There’s no feeling like it, that sense of being so deep in the Sahara and so far from civilisation that you wonder whether you’ve fallen off the end of the earth. The glorious sense of solitude and the gravitas of a desert landscape sculpted by the wind are among the many rewards of travelling in the Sahara. That is until something happens to your vehicle. And so it was that we awoke one morning in the sands of the Sahara to find that the car’s battery was a complete nonstarter.
I have become accustomed over the years to drivers in this area being able to fix anything – for them necessity is indeed the mother of invention. I have watched, 300km from the nearest town, as my driver dismantled a Land Rover’s suspension and then rebuilt it in just over two hours. I have marvelled as my guide and driver changed the entire gear system of a Toyota Landcruiser in a deep valley of a sand sea. So I wasn’t worried at first.
We dug the wheels from the sand and pushed. When that failed, my driver and two guides jacked up the car and tried to spin the wheels, hoping that would coax the engine to life. They dismantled the fan belt and tried to charge the battery by hand. They talked excitedly and with purpose which suggested that things were not as bad as they seemed to me. Then came the moment when my two guides and driver stopped peering into the engine and, as one, began to look hopefully towards the horizon. That’s when I knew we had problems and began to wonder just how much trouble we were in.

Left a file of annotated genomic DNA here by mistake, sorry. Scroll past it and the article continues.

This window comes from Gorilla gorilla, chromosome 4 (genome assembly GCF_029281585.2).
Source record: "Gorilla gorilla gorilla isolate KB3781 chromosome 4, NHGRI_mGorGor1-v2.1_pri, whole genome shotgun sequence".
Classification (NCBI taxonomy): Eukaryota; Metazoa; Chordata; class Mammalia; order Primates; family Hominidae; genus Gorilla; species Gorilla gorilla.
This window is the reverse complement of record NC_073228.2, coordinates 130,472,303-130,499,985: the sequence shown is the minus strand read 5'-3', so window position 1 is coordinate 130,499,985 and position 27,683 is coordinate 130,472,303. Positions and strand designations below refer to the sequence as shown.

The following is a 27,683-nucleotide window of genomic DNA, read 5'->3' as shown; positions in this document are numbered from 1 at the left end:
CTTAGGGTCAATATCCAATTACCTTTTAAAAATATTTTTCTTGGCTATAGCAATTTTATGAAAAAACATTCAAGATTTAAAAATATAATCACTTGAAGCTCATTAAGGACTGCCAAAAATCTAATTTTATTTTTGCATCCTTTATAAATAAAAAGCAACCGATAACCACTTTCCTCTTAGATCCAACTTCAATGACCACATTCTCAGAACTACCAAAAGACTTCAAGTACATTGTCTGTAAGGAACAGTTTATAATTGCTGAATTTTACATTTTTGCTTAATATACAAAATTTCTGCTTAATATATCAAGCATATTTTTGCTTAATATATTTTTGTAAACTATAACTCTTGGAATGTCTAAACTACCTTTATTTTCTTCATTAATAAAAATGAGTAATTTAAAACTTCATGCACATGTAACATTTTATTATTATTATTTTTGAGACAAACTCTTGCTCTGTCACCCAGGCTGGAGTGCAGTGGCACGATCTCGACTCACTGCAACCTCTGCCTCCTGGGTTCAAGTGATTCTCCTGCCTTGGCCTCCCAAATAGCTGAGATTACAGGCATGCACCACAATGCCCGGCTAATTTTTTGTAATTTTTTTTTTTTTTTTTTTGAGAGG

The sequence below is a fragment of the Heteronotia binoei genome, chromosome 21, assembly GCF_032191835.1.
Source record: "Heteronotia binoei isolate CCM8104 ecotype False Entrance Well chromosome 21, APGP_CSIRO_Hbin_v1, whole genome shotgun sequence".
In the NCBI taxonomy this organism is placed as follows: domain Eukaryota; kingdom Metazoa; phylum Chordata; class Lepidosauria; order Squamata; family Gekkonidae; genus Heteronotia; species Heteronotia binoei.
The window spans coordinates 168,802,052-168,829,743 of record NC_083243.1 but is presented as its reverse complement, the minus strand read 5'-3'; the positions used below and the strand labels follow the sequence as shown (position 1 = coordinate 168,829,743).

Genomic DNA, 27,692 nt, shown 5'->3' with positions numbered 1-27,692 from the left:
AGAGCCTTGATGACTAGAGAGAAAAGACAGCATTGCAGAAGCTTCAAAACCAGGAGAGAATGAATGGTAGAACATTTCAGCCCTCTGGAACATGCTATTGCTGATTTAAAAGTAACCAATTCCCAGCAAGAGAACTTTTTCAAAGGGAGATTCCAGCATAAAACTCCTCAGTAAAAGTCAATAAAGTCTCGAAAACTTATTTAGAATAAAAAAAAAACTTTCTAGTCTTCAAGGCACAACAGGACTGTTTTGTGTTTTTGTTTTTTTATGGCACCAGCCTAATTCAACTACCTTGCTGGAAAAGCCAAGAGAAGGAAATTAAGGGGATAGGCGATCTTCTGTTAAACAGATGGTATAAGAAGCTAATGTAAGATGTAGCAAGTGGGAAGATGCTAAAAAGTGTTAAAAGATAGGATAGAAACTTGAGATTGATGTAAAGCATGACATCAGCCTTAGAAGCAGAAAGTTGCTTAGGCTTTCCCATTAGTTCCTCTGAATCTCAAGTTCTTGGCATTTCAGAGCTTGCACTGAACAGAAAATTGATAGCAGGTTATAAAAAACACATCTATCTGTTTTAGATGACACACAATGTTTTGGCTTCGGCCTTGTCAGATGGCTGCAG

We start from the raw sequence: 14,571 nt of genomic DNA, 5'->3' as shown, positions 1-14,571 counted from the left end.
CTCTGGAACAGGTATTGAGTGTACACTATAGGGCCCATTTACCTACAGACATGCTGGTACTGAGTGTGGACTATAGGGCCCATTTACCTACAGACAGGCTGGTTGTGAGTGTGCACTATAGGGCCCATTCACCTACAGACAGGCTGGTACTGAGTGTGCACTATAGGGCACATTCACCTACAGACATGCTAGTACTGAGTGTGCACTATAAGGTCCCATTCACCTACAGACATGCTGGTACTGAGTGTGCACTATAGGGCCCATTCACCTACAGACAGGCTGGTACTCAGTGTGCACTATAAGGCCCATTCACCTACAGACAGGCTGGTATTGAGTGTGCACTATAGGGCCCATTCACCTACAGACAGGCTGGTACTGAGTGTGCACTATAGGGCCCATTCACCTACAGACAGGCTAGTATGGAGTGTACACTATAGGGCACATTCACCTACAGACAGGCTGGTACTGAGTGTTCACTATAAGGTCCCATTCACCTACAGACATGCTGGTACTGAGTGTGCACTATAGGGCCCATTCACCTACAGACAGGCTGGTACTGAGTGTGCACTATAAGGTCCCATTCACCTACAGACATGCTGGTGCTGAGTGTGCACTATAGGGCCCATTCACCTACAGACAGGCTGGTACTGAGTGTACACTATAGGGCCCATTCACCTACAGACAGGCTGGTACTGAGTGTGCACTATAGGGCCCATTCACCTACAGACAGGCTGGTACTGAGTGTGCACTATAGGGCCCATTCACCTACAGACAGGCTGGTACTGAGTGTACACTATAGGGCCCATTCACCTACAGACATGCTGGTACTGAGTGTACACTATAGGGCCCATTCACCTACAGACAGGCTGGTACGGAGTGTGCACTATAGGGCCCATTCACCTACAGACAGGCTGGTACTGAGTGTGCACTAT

And so it was that one guide and one driver set out to walk 25km across the sand to the nearest police post, leaving us to contemplate what it truly meant to be stuck in the sand with no prospect of passing traffic in one of the most remote corners of the Sahara. As the hours passed, with the sun overhead, we crawled under the car for shade. What if they got lost and never returned? What if the police vehicle was under repair or away on patrol? We knew we had enough food and water for at least a week, but the sense of helplessness soon morphed into morbid thoughts.
Although my usual rule is to venture into the Sahara only with two or more 4WDs, I often break it when I am with an experienced driver who knows his car. Off the beaten track, I also always travel with a satellite phone. In this case, I had no phone and no second car.
Finally, after six hours, a police car with mounted machine guns appeared over the horizon, bearing our guide and driver and the means to restart our car. A happy reunion. Relief that you could almost taste. And one of the most important lessons of Saharan travel learnt – always know your vehicle before taking it into the desert.